Before I start, I’d like to thank Xi for the use of his excellent Book to Movie idea. Given the content of this mega-review, I’ll return it only slightly soiled.
Ian McEwan’s novella The Cement Garden was a novel that I read at school, and stuck with me for much longer afterwards. A haunting dreamlike novel, with a consummately unreliable narrator, it is both celebrated and reviled in equal measure. Having said that, I never for the life of me thought that anyone would be nuts enough, given it’s intensely controversial subject matter, to even attempt to adapt it for the screen. Yet in 1993 Andrew Birkin (remember that last name, it’ll be important later) took a stab at it, and turned in a haunting, lyrical, sombre little film that wasn’t afraid to look at the inherent unpleasantness of the novel’s plot.
OK, here we go. Buckle up, this one’s stormy.
We’re just one big happy family – except for a little incest and psychosis
Jarv’s Rating: 3 Changs out of 4. A savage social satire masquerading as a truly disgusting monster movie. It may be a tad unsubtle but, nevertheless, the final scene simply has to be seen to be believed. Honestly, I’m a bit traumatised now.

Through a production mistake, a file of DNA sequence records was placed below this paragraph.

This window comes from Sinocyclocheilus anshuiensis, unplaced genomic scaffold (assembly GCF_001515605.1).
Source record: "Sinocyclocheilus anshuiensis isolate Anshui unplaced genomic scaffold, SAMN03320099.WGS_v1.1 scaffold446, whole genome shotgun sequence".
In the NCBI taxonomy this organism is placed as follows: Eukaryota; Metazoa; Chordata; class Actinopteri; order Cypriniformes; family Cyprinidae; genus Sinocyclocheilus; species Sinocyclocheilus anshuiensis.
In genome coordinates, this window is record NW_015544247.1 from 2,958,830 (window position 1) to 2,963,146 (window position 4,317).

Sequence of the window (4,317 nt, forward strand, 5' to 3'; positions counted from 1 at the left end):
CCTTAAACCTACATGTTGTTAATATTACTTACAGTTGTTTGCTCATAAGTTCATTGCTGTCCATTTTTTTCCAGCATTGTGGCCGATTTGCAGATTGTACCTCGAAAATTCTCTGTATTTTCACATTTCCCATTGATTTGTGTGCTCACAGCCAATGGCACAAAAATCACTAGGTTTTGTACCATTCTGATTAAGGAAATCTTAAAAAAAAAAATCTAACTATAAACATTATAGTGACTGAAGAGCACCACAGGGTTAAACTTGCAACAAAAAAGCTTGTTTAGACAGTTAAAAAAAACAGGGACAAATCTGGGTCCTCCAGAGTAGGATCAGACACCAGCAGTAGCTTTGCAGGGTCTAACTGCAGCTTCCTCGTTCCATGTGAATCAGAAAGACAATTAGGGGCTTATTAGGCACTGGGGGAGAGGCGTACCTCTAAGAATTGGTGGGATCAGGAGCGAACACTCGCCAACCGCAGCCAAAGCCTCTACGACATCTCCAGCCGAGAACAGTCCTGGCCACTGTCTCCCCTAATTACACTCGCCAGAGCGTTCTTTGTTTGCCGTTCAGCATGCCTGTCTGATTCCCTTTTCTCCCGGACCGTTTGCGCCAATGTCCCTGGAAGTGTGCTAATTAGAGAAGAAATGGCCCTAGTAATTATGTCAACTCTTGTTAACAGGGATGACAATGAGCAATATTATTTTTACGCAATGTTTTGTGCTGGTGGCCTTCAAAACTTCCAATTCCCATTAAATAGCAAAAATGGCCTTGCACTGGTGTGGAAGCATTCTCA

The late 80’s were arguably the most soulless time in history. Evil over hair-gelled bastards had proclaimed themselves as the Masters of the Universe and all completely missed the point of Wall Street and secretly really wanted to be Gordon Gecko. At the same time, the true evil of the “Hit Factory” was foisting manufactured bubblegum music on the world (we’re still suffering from the legacy of that), and this period represented the absolute apex of the Randian inspired cult of the individual. Basically, what I’m trying to say is that this was the most selfish and self-interested time that I’ve witnessed and not one that I feel particularly nostalgic for. At the same time, however, Brian Yuzna was also disgusted at what he saw, but luckily for the world he had both the experience and a platform to properly voice his disgust. The result? 1989’s scabrous satire Society- a film with a blazingly unsubtle message, but a hugely entertaining look at the rich as another kind of animal altogether.